Rough Sleeping Uncategorised

Report on the history of homelessness in Brighton and Hove 2017

Despite almost 4000 signatures on the petition and a positive vote from council members to take immediate action, an announcement was made in January 2017 that the provision wouldn’t start until the winter of 2017-18. Funding of £135,000 was agreed in April 2017 to support it.

Summary

In 2017 seventeen homeless people are known to have died on the streets of Brighton & Hove. The opening of a winter night shelter for homeless people at the Brighton Centre has captured widespread public attention in the city and has attracted offers of practical support from individuals and businesses alike. It has however taken a significant amount of time and effort to get to this point, and John Hadman’s full report details some of the challenges faced along the way.

The process started in late 2016 when John Hadman, with the help of the Justlife organisation, launched a petition to the council to provide a night shelter for homeless people in Brighton & Hove over the winter of 2016-17. Despite almost 4000 signatures on the petition and a positive vote from council members to take immediate action, an announcement was made in January 2017 that the provision wouldn’t start until the winter of 2017-18. Funding of £135,000 was agreed in April 2017 to support it.

Throughout 2017 John Hadman continued to work on the project, being involved in the setting up of a “guardianship” scheme within the Synergy Centre under the umbrella of Spacemates Ltd Social Enterprise, with the support of a management team including two Green councillors. John obtained funding through a personal contact, which enabled innovative “sleeping pods” to be designed and built. The intention was for the scheme to be self-funding through housing benefit for the residents or “guardians”, who would take responsibility for the well-being of the property whilst benefitting from having somewhere to live. Sadly the project had to fold when housing benefit did not materialise and safety concerns were raised at a late stage by the council over the use of the pods. The pods however remain in storage and John is keen to work with local property businesses to identify empty buildings which could be used for short-term guardianship projects, perhaps whilst they are awaiting refurbishment or planning permission.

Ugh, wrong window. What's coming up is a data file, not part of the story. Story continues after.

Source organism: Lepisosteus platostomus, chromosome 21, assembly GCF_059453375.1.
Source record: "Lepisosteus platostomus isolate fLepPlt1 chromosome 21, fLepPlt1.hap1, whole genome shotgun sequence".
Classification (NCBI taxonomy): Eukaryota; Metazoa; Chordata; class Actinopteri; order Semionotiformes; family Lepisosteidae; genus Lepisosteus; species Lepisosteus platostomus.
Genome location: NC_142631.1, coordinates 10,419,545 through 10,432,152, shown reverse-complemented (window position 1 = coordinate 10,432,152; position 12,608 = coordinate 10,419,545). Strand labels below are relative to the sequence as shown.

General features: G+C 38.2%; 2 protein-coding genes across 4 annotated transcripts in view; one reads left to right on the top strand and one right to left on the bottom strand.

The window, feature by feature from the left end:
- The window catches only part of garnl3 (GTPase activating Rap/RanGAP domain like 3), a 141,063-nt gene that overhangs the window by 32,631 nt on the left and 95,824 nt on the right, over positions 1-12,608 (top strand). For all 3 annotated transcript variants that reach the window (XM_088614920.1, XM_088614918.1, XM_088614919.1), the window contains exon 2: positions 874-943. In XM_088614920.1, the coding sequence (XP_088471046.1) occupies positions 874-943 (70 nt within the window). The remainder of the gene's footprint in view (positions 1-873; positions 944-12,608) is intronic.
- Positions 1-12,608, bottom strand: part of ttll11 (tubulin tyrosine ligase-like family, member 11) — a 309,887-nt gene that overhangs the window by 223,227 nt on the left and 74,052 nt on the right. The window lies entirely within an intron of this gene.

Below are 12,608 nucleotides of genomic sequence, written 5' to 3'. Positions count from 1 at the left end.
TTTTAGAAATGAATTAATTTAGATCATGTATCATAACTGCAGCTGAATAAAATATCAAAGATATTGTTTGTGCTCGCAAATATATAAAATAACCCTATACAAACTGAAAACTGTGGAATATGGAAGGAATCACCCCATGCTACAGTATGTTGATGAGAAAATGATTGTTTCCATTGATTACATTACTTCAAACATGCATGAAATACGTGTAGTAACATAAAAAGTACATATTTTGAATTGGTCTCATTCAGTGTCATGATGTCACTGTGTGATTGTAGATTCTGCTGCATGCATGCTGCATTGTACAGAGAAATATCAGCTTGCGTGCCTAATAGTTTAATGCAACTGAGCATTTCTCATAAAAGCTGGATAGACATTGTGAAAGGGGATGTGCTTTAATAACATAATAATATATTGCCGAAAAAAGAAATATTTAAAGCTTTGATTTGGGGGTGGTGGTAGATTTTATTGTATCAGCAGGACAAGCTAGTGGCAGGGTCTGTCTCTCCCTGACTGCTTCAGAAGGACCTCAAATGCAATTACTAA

John’s full report details a number of examples of missed opportunities, unanswered communications, and lack of action by the council. He believes these demonstrate apathy by the council, a general lack of commitment to the issue of homelessness and an unwillingness to give it the attention it deserves. Several of these examples have been within council meetings held in public, which can be viewed on the council website.

Services to the city’s homeless population are currently offered by a range of voluntary organisations, churches and projects, plus some more informal services led by individuals who are passionate about helping this sector of the community. These services have now been supplemented by a large voluntary workforce who have been mobilised via social media and who are contributing in whatever way suits their skills and interests.

A new petition now has almost 5000 signatures and will be put to the council in February 2018. It is hoped that this demonstration of public desire to stop rough sleeping in the city and improve the lives of the homeless population, will prompt the council to take decisive action and increase homeless provision.

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